Well, I just submitted something to the New Yorker for the first time. Despite the glamorously low success rate for first-time authors, hopes are high.
At the risk of jeopardizing what little hopes I do have, here is a short selection from my short fiction piece, Bloody Gerald, submitted in this first day of Spring.
Welcome to my Celtic Folklore Blog. Each month I’ll be giving some information on the creatures that populated the Celtic imagination in previous centuries. The short stories in the Blue Men, Green Women Series are designed bring these creatures to life. Here, I’ll just be giving basic information about them and some internet links.
This month’s entry is on the Blue Men of the Minch, which so happens to be the title story for the first book in the Blue Men, Green Women series!
The Blue Men of the Minch – also called Storm Kelpies – are a race of blue sea-men thought to live in the waters of the Minch, which runs between the Inner and the Outer Hebrides. In particular they were thought to dwell in the little strait between Lewis and the Shiant (Enchanted) Isles which are an uninhabited group, off-shore from Lewis. They were believed to cause shipwrecks in that dangerous stretch of water which is the location of a strong current. There’s links to an old map of the area up here, or check the ever-reliable streetmap.uk for the Ordinance Survey map.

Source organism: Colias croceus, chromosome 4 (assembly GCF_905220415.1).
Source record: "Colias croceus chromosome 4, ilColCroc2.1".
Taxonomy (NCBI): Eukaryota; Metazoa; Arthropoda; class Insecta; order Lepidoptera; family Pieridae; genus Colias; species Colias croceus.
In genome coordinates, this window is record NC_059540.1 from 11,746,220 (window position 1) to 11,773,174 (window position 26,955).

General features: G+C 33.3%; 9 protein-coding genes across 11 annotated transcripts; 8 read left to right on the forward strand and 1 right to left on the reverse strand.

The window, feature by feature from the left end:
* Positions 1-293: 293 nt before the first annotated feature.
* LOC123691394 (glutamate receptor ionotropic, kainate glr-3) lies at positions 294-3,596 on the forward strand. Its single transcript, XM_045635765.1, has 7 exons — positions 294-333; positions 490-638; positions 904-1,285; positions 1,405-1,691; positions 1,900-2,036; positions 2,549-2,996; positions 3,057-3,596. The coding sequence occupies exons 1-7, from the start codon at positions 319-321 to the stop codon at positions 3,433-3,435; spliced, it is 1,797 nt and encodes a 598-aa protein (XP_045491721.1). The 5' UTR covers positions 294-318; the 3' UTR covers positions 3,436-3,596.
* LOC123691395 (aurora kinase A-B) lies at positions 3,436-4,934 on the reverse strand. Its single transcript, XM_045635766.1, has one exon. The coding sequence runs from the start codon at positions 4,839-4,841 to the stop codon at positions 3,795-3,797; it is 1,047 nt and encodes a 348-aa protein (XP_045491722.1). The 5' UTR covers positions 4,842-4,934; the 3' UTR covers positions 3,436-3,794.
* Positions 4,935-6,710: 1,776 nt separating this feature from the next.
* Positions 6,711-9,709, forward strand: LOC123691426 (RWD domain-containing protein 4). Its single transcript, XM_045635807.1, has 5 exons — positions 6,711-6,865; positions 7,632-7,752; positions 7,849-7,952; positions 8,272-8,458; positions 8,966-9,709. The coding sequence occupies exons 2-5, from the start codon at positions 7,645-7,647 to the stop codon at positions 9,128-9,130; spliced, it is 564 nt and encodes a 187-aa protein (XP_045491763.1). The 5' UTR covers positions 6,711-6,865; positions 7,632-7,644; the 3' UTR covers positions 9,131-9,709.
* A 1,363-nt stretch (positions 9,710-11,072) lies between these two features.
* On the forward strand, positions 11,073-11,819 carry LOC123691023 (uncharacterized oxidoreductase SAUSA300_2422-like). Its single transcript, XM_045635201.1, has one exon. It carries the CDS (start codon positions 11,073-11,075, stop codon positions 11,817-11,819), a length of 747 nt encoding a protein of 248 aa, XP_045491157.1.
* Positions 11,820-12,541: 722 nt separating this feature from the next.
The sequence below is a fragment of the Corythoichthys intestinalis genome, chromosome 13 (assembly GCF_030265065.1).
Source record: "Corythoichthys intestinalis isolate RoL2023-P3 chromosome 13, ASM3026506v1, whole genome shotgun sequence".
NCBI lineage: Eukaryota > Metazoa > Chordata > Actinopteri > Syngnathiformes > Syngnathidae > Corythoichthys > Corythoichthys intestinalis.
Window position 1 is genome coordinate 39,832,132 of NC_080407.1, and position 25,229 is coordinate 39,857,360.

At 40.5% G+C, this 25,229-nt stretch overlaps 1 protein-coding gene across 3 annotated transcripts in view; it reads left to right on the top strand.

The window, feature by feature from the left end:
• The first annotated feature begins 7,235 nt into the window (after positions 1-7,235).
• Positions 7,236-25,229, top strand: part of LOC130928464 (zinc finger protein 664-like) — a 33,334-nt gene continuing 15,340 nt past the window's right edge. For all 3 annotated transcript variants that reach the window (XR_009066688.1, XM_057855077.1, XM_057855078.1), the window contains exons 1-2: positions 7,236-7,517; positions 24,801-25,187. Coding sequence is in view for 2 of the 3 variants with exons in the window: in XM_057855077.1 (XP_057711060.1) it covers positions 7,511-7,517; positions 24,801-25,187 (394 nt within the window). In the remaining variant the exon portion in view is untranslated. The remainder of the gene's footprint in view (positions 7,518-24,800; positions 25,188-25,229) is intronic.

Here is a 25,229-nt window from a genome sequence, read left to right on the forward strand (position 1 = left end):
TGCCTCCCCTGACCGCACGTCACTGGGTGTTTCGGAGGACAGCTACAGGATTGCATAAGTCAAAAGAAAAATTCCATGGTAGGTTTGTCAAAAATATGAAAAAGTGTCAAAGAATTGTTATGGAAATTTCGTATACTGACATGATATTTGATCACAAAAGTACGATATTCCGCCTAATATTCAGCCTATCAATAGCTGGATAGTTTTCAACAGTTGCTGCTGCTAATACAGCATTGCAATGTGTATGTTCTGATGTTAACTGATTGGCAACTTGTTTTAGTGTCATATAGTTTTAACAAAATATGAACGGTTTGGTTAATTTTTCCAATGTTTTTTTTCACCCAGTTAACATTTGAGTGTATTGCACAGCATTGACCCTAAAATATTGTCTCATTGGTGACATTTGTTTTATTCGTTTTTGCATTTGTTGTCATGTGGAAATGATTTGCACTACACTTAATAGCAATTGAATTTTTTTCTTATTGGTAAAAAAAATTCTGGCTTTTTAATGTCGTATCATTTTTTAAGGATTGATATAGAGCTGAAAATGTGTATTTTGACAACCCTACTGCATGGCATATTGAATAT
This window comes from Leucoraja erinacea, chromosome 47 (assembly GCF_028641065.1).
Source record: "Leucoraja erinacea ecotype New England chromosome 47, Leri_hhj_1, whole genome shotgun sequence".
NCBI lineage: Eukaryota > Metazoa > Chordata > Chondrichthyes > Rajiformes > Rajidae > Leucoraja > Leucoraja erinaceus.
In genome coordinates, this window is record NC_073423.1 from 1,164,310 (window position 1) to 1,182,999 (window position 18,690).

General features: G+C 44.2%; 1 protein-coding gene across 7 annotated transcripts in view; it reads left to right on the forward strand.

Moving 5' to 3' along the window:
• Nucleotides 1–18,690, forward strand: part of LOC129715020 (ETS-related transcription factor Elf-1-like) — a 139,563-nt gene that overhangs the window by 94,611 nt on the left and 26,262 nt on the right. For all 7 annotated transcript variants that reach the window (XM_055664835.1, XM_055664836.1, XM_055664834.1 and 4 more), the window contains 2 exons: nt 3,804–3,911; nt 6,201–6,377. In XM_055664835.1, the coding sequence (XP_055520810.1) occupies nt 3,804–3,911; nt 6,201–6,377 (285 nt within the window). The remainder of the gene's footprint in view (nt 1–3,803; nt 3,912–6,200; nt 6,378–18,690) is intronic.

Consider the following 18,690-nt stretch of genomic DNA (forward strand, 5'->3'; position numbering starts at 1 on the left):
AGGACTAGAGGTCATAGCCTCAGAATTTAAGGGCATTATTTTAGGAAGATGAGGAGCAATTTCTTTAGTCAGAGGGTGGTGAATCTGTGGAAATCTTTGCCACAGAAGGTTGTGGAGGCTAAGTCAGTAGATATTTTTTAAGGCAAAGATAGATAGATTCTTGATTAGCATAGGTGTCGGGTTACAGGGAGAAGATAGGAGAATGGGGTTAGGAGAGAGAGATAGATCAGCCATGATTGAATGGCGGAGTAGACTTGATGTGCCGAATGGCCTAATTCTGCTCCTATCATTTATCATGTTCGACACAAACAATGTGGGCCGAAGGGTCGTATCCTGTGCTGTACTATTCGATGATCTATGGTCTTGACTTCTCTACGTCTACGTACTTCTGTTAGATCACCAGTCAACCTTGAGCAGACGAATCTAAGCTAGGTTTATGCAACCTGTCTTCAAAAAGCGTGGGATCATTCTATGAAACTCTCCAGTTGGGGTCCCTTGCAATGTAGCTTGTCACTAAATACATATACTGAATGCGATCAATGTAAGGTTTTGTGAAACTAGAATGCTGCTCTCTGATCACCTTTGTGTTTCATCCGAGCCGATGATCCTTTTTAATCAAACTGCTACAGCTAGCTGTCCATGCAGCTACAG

I've been dealing with submission requirements a lot lately, and have noticed a three-tier hierarchy. First, there are the breezy dismissals of the Penguins and the Harper Collinses, who are always confident that they will get their hands one the next Literary Sensation and don't need to worry about the slush-piles of the developing world:
When I was a child in my tweens, I discovered the joys of punk rock (Irish band Still Little Fingers, in particular), but was still very much a child in a magical state. I remember writing the early sections of a story about some Irish teenagers that were punkish, but also, still at high school, and engaged in portal fantasy. They traveled to a place modeled on Garner's Elidor. My sister thought this was the funniest thing she had ever heard, at the time.
Now I'm 52. For the last 40 years, I have been imagining a type of fantasy / nonsense that somehow manages to combine subculture stereotypes (bikies, punks, skinheads), with a fantasy or folklore approach. I have recently been clearing out old hard drives and found this unfinished gem. I cannot even recall when I wrote it, but it was found in a folder called 'Billy the Toughest Punk Ever', which is the name of a child's book I have had in mind for about a decade now.
I've made this website today, and the first post is a christening.
The journal will contain publication news, writing samples, photographs, and personal musings. Choose your category from the menu to the right. Updated weekly.
Steve McKenzie, last day of June, 2022.